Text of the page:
Jul 14, 2023

Human Rights Commission wants providers to roll out ageism training for workers

Studies have linked those who experience or internalise ageist attitudes with shorter lifespans, reduced quality of life, and physical and mental health conditions. [Source: Shutterstock]

The Australian Human Rights Commission (AHRC) is calling for all workers that provide a service to older people – particularly those providing community services and aged care – to receive ageism training.

Australia’s Age Discrimination Commissioner has called on aged care providers to deliver ageism awareness training to their staff, with new research showing it can be highly effective in shifting attitudes.

The AHRC surveyed workers before and after undertaking a training session, which covered several topics relating to ageism aimed to evaluate the effectiveness of a brief, one-off educational intervention in reducing ageist attitudes among workers in aged care and community settings. 

329 aged care and community workers participated in the research by doing at least one survey.

The results found that:

  • 90% had rethought the way they communicate with older people
  • 87% had discussed ageism with others, 86% actively considered actions they could take to address ageist attitudes in their workplace
  • 82% reconsidered their attitudes towards ageing

In follow-up surveys, some of the aged care and community workers said the training encouraged them to be more consultative when working with older people.

Age Discrimination Commissioner, Doctor Kay Patterson, said the surveys provided evidence that Governments and providers could make moves to tackle ageist attitudes.

She said that aged care and community workers did not have explicitly negative views of older people, but they did endorse more subtle ageist beliefs, for example perceiving older people as being in need of assistance and experiencing physical and cognitive decline.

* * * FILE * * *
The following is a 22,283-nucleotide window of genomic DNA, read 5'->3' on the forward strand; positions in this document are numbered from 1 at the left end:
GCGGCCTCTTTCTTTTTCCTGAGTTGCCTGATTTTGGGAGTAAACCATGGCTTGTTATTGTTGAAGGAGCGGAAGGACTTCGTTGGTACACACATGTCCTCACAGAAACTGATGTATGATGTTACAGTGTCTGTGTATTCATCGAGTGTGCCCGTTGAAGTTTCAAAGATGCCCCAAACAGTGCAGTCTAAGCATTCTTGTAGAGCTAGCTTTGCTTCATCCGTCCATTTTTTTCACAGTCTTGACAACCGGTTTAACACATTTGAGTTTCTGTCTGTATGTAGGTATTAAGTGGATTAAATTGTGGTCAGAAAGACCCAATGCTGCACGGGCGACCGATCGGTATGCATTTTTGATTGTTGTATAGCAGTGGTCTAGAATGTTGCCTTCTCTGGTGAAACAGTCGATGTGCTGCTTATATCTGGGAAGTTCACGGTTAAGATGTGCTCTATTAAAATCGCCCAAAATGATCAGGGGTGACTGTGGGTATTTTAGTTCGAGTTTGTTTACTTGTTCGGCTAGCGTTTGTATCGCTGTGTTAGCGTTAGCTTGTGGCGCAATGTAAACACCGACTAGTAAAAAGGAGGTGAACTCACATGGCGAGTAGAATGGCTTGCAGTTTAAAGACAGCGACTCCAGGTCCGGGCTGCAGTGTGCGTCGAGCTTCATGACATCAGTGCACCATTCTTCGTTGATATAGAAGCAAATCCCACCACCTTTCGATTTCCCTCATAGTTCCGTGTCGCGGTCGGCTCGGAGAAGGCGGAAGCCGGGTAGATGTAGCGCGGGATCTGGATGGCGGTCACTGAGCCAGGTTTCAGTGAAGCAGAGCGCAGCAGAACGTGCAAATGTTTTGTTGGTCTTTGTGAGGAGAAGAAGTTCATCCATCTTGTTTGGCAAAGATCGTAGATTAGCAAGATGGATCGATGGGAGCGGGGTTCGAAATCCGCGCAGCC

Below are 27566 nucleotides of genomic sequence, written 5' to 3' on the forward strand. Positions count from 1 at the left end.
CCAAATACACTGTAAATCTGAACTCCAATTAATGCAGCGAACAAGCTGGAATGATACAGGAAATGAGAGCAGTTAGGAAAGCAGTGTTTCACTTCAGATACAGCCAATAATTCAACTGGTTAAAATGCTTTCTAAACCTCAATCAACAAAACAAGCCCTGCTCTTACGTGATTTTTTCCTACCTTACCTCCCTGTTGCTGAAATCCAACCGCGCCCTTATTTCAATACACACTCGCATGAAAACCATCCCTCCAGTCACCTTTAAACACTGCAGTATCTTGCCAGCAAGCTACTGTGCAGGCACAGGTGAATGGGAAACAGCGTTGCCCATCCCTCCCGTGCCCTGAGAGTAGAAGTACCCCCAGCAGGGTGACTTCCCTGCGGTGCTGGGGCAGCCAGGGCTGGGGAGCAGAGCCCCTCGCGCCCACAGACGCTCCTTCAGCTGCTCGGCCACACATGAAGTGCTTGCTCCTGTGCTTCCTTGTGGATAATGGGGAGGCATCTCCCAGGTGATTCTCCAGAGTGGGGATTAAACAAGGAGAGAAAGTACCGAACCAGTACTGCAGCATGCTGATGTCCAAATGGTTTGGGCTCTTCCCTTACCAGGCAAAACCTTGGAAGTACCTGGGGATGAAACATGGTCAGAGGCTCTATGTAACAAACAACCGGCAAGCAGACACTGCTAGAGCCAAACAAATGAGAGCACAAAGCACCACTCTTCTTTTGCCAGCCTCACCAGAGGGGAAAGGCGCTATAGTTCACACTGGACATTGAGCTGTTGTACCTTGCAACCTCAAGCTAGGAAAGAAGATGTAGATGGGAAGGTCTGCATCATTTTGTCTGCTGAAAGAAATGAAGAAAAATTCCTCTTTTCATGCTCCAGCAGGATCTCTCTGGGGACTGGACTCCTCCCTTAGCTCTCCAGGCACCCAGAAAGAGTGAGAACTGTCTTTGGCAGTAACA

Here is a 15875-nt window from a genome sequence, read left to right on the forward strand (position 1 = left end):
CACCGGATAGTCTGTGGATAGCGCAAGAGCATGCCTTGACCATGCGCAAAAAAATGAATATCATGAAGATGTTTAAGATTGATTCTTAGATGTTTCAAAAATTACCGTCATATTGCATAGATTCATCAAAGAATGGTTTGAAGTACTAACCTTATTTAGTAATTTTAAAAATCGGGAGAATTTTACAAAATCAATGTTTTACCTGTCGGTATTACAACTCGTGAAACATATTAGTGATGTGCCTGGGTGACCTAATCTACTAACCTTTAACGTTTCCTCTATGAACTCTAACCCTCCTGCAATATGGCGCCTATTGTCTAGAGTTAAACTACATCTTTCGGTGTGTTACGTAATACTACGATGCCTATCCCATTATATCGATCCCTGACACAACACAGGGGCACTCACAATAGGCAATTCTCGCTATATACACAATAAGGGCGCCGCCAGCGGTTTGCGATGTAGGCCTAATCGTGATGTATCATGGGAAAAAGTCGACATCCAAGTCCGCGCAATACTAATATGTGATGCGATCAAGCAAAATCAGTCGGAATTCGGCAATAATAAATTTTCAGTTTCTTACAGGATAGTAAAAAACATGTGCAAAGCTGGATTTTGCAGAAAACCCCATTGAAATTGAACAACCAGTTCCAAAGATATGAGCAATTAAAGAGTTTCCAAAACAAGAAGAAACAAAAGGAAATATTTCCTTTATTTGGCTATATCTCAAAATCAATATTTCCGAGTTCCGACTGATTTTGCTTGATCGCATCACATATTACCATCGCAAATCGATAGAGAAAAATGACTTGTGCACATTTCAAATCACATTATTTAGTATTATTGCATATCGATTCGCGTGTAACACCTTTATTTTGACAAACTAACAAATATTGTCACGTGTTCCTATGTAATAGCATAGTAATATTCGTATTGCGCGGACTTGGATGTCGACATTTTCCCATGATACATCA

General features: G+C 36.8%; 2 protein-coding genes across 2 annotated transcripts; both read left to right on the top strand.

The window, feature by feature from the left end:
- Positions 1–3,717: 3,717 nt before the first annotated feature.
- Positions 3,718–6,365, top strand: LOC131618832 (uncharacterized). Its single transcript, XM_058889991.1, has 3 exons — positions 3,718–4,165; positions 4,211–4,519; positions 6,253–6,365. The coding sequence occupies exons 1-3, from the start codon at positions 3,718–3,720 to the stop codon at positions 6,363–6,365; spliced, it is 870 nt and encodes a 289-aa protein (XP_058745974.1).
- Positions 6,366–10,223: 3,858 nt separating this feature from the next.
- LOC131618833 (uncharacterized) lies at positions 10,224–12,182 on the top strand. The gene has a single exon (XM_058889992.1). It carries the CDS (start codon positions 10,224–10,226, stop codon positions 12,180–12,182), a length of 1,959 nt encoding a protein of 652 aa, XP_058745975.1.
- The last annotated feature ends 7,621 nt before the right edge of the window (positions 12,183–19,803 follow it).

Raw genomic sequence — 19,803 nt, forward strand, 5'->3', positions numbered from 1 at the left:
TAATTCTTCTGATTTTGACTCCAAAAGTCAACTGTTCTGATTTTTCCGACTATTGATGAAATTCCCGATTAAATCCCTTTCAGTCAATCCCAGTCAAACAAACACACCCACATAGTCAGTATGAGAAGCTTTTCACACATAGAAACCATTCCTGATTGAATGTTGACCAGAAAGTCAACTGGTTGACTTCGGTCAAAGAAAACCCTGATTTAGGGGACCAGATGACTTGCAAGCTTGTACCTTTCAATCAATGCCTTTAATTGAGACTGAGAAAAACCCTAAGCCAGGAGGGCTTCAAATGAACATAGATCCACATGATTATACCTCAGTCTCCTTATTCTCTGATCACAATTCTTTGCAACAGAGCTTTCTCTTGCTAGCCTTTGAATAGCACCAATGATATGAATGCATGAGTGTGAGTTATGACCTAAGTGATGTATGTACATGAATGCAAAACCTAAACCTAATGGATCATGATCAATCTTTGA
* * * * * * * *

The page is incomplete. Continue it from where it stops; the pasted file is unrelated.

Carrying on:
“Though they may be well-intentioned, such attitudes can lead to patronising and paternalistic treatment of older adults… [And] these attitudes by aged care workers can lead to not taking older people seriously or missing the signs for underlying health problems,” Dr Patterson explained.

Find out more on the AHRC website.

Leave a Reply

Your email address will not be published. Required fields are marked *


No wonder people are confused: Most official COVID vaccine advice is way too complex

With ever-changing advice, many people are confused about which vaccine they’re eligible for and where to get an appointment. Read More

The Impact of Caregiving

Being a family carer can be one of the most rewarding experiences a person can have – they are helping someone who can not otherwise care for themselves. Carers are giving their time and energy to help others. Many researchers have looked into the positive aspects of being a carer – things such as the... Read More

The dos and dont’s of doll therapy

People living with dementia, particularly those living in residential aged care, have benefitted from doll therapy for years. Read More